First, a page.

Catching Up With... Dianne Balestrat
Published February 25, 2011 03:16
MELBOURNE, Australia - With four year-end Top 10 finishes in the late '70s and a career-high ranking of No.4, Aussie lefthander Dianne Balestrat (née Fromholtz) made her mark in an era not short on dazzle. Not only did she score multiple wins over Chris Evert and Martina Navratilova, she compiled an 8-7 lifetime record against Billie Jean King. The winner of some 30 pro singles titles, Balestrat was runner-up at the Australian Open in 1977 (she won the doubles that year with Helen Gourlay) and was a semifinalist twice at Roland Garros and once at the US Open. She also reached the quarters at Wimbledon on two occasions. Two decades into retirement, her tally of 24 Fed Cup singles victories remains the national high water mark - besting the likes of Court, Goolagong Cawley, Melville Reid and Turnbull.
We caught up with Dianne after the recent WTA Alumnae & Friends Asia-Pacific Reunion in Melbourne, where she now lives.
What was it like to see your fellow players at the reunion?
DB: Oh, I really enjoyed it. It's been many years since I saw most of the people who were there. It's a sad feeling that you don't see them anymore, really. Psychologically I think that affects you... I think you've got to be able to have talks with the people you played with, see how they are going, swap ideas about how you are feeling about things. I miss that camaraderie and sense that somebody else understands the life that you led.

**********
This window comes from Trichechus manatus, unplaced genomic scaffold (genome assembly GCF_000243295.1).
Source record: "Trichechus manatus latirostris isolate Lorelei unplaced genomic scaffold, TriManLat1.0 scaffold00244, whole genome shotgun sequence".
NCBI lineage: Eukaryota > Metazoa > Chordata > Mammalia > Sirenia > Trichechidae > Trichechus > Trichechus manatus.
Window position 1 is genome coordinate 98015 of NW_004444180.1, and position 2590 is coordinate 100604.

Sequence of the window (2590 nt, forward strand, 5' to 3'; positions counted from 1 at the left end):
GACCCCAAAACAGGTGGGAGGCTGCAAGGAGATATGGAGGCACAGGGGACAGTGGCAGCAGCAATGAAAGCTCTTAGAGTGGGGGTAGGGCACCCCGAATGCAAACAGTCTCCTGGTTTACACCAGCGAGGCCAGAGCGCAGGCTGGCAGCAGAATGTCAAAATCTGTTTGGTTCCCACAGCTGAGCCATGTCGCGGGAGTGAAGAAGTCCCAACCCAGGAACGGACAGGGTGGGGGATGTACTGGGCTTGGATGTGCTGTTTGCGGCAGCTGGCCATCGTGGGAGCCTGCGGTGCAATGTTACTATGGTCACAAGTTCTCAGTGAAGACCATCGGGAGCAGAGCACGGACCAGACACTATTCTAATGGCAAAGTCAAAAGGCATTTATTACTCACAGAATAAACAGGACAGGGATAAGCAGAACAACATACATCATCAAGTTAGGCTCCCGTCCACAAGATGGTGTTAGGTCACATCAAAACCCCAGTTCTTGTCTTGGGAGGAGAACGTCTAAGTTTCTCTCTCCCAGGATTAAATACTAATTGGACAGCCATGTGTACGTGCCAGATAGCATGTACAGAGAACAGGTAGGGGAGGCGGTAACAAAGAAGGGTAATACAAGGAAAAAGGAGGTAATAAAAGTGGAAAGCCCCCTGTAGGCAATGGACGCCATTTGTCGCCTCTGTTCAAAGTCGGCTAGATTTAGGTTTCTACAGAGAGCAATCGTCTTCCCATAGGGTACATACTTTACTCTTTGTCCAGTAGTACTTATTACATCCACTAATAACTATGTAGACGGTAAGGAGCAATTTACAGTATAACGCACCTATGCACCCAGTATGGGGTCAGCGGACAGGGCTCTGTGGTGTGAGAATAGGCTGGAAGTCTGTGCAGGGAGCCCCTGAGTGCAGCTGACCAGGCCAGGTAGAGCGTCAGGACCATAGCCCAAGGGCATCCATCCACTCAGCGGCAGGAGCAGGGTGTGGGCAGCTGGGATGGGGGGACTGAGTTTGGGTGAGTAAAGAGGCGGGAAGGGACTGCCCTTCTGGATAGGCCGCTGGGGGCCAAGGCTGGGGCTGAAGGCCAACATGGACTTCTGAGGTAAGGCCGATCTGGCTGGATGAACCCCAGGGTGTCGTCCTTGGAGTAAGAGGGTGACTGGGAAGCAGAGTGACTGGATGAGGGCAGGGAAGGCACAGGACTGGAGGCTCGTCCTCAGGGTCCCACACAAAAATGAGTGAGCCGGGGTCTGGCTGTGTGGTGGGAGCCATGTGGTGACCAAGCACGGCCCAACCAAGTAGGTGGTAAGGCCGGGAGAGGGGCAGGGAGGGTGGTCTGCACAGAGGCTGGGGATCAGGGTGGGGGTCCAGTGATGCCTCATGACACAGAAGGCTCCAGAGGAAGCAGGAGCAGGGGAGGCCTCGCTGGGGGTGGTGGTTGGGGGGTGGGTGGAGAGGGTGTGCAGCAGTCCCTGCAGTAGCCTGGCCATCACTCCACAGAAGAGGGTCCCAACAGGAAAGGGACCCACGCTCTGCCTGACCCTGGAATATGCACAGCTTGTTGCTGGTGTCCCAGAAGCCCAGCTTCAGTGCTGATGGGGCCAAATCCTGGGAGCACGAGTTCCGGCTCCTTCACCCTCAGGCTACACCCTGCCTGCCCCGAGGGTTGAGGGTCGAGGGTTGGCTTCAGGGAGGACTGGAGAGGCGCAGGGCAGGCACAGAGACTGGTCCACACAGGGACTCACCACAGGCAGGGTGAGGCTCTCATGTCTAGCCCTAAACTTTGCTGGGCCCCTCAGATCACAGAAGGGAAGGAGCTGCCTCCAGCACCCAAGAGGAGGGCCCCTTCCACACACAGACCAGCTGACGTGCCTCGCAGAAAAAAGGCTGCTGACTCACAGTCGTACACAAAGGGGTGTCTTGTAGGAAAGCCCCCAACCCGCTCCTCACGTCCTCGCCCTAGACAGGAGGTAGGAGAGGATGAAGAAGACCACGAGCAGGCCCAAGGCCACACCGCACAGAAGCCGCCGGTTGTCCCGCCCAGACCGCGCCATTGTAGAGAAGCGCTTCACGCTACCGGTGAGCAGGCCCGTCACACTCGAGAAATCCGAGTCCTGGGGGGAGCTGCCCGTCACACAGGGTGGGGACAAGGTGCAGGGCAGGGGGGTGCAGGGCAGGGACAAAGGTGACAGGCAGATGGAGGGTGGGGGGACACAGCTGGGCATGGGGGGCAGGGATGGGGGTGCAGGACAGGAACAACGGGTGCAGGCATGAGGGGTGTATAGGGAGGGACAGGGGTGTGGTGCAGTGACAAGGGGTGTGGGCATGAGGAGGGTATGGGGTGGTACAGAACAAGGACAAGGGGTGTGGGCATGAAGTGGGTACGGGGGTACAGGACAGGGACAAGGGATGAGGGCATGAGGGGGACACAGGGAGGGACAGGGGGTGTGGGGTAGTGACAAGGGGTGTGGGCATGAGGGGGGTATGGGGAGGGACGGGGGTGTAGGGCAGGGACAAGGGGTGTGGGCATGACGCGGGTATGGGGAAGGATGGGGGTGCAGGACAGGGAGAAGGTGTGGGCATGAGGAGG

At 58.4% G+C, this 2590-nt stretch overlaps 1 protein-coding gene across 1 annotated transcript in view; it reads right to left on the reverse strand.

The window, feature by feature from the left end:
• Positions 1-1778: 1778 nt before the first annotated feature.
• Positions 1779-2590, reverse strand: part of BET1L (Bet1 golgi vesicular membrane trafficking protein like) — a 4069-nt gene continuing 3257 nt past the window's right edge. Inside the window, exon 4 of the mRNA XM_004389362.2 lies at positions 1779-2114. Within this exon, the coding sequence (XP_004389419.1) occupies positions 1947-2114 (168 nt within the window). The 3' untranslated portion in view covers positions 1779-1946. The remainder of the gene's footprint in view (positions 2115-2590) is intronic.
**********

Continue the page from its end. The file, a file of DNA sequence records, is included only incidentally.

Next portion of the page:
What were your strengths as a player?
DB: I had a very good topspin backhand and a very good slice serve, helped by the fact I am a lefty.
DB: I liked clay and I liked grass. I was a fairly good all-round player - I had good groundstrokes and I was able to come in, so I could play well on most surfaces.
Did you have a tennis idol when you were growing up?
DB: Yes, my idol was Rod Laver, because he was left-handed like me. I always thought he played fantastic tennis.
Who was your toughest opponent?
DB: There were two, actually: Chris and Martina! They were very professional and each time they played you they weren't going to give you a point. Martina was particularly aggressive because she had that net game, and her movement was incredibly fast.
Did you feel like you had a better shot against one of them?
DB: Well, I played them quite a lot of times... I beat Chris three times but I also lost to her about 17 times! Same with Martina... I beat her four times but lost to her quite a few times!
What do you consider to be the best match you ever played?
DB: Actually it was a match in Spain against America in Fed Cup, on clay. I played Chris and we played four hours and 20 minutes for three sets. I really, really wanted to beat her then... I didn't, but I think it was the best I ever played.
Is there a win you particularly treasure?
DB: Yes, at Boston in 1976 I played Chris in the first round. I lost the first set 62, so I decided I was going to be aggressive and I won that match. It was my first big win.
Was it a difficult decision to retire?